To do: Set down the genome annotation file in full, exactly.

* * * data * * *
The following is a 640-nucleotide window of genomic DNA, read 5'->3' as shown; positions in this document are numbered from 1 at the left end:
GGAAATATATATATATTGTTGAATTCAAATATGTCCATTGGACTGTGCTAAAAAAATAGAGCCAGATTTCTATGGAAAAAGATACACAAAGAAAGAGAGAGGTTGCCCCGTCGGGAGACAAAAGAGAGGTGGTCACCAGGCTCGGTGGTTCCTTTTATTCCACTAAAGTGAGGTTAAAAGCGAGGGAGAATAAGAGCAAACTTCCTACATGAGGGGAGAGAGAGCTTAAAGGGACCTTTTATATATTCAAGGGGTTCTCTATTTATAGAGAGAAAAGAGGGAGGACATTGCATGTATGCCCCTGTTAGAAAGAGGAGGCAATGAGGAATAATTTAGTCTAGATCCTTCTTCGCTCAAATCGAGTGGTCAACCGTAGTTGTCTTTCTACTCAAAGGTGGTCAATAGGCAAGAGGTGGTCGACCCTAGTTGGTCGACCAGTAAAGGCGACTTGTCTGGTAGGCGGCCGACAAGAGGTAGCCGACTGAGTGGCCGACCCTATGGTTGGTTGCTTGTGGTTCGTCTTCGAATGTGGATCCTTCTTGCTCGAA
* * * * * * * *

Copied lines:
The following is a 640-nucleotide window of genomic DNA, read 5'->3' as shown; positions in this document are numbered from 1 at the left end:
GGAAATATATATATATTGTTGAATTCAAATATGTCCATTGGACTGTGCTAAAAAAATAGAGCCAGATTTCTATGGAAAAAGATACACAAAGAAAGAGAGAGGTTGCCCCGTCGGGAGACAAAAGAGAGGTGGTCACCAGGCTCGGTGGTTCCTTTTATTCCACTAAAGTGAGGTTAAAAGCGAGGGAGAATAAGAGCAAACTTCCTACATGAGGGGAGAGAGAGCTTAAAGGGACCTTTTATATATTCAAGGGGTTCTCTATTTATAGAGAGAAAAGAGGGAGGACATTGCATGTATGCCCCTGTTAGAAAGAGGAGGCAATGAGGAATAATTTAGTCTAGATCCTTCTTCGCTCAAATCGAGTGGTCAACCGTAGTTGTCTTTCTACTCAAAGGTGGTCAATAGGCAAGAGGTGGTCGACCCTAGTTGGTCGACCAGTAAAGGCGACTTGTCTGGTAGGCGGCCGACAAGAGGTAGCCGACTGAGTGGCCGACCCTATGGTTGGTTGCTTGTGGTTCGTCTTCGAATGTGGATCCTTCTTGCTCGAA